A seven-year-old American boy named Tariq went viral on the internet last month after appearing in an 85-second Instagram clip professing his love for corn. His wacky jokes, including the catchphrase “Have a fantastic day!” he quickly found favor with internet audiences, who turned him into the meme affectionately known as the “Corn Kid.”
At the time of this writing, the original Instagram clip has been viewed more than 26 million times and has been reposted by multiple other accounts on Instagram, YouTube, Twitter, and TikTok.
Thanks to his accidental viral popularity, the Corn Kid is now well on his way to becoming a child celebrity. His time in the spotlight has followed a predictable path forged over the past decade as the era of “cute kids videos” has given way to a full-blown kid-influence industry.
Turning accidental virality into business opportunities
Corn Kid’s humorous interview automatically tuned into a catchy song “It’s Corn!” by comedy music YouTubers The Gregory Brothers. He began appearing in a number of content collaborations with notable influencers. He was even recently named a “Corn-bassador”, an ambassador for corn, for South Dakota in the US.
But Corn Kid’s fortuitous fame has also brought tangible business opportunities.
He starred in a Chipotle social media ad that went viral and also registered an account on Cameo, a video-sharing platform where users can pay for personalized video messages.
And this is where what seems like fun on the internet can start to have consequences in the real world.
Accelerated paths to ‘child celebrity’
If the story of the Corn Kid sounds familiar, that’s because this fast track from “accidental virality” to “meme celebrity” to “influencer” has been a proven recipe for over a decade.
In 2011, British cousins Sophia Grace and Rosie (then 8 and 5 years old, respectively) went viral with a short dance clip. She led to regular appearances on The Ellen Show, followed by musical and film opportunities, and careers as YouTube influencers.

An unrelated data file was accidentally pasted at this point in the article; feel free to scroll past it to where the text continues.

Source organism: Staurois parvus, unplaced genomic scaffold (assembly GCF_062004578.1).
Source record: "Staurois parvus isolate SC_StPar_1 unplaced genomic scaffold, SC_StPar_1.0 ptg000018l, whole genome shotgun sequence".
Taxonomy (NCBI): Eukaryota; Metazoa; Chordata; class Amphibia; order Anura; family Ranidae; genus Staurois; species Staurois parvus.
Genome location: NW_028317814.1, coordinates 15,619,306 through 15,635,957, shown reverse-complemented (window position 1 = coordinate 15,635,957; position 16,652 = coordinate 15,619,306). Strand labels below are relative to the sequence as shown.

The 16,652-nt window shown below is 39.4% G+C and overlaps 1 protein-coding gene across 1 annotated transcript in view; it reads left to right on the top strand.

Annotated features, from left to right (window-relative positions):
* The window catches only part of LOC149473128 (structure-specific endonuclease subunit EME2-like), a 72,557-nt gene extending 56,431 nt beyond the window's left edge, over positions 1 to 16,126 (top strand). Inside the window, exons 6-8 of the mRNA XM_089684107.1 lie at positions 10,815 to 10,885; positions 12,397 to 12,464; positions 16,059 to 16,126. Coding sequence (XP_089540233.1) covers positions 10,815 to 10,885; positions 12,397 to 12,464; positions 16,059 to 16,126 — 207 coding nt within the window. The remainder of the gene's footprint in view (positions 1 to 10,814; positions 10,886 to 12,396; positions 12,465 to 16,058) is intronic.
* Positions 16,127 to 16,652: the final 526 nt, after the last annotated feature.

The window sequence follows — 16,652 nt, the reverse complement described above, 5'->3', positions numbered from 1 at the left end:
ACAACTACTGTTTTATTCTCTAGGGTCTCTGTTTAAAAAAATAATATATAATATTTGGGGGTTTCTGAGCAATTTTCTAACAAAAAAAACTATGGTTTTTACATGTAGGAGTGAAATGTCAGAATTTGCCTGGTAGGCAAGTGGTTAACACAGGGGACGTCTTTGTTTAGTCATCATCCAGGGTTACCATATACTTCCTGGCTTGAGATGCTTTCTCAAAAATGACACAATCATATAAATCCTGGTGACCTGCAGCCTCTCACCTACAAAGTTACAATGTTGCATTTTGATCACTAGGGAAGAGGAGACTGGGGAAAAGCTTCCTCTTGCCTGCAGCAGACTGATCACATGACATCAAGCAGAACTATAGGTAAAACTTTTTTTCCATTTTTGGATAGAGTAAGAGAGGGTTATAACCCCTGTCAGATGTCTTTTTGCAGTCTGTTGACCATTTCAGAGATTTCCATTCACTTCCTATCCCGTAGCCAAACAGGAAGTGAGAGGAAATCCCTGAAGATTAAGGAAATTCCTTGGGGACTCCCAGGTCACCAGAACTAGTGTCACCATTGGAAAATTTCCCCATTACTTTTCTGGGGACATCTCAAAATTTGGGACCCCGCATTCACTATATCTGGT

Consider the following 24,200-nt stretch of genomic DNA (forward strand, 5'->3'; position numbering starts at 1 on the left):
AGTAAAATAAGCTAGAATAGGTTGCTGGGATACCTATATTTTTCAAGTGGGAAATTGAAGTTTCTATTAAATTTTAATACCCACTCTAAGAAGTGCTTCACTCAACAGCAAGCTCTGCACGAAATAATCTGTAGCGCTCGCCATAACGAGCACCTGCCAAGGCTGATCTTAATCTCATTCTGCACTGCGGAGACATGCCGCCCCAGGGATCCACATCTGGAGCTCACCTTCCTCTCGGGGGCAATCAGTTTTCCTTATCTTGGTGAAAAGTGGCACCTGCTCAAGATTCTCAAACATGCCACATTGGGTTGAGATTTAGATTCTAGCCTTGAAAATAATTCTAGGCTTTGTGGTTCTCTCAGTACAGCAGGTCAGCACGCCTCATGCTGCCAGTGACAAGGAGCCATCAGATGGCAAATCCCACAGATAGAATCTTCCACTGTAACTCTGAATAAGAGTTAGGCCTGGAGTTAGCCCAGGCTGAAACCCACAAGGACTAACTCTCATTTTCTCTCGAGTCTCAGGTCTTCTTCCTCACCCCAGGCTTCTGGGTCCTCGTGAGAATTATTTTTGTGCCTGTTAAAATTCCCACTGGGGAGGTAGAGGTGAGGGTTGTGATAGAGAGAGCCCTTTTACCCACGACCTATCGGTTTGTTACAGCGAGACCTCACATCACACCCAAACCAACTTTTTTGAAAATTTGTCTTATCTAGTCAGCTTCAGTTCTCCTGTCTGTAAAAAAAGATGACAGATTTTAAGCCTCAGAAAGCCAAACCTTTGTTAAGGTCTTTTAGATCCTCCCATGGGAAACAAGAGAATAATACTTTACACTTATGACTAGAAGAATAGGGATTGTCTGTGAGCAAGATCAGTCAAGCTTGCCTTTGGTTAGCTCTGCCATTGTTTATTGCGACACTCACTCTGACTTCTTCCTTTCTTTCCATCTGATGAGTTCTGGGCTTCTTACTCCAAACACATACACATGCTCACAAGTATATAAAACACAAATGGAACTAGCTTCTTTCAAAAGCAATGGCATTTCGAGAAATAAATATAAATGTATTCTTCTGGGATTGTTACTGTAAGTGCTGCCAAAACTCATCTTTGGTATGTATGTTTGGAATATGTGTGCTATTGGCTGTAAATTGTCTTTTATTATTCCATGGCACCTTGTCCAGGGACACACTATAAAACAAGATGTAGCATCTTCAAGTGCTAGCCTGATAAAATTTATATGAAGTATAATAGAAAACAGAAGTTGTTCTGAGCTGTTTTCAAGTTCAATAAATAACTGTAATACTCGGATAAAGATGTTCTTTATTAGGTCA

In 2014, five-year-old Noah Ritter’s viral street interview eventually led to him becoming a regular on talk shows and convention appearances, after he was similarly picked up by The Ellen Show.
But there are also less wholesome examples, like when 14-year-old Danielle Bregoli went viral for her appearance on the Dr. Phil Show in 2016, after he called out her bad behavior and publicly shamed her. She then established herself as a rapper and NSFW influencer who reportedly made $50 million in her first year.
As I point out in my book Internet Celebrity: Understanding Online Fame, young children who go viral on social media are quickly perceived by industry stakeholders as business investments to be “caught and fixed.” And this initial period of instant fame is a critical time for big decisions.
Some pitfalls of the influencer industry
Parents of children who go viral online often suddenly find themselves in a world of opportunity. Paid cameos, corporate partnerships, talent brokerage deals, and kid influencer contracts can quickly line up. In the growing market, even micro and mid-level influencers can command thousands of dollars for a single post.
As parents are quickly thrust into the dazzling world of child celebrity, there is often little time to make concerted and informed decisions. Tempting offers can be short-lived and contingent on faltering public interest.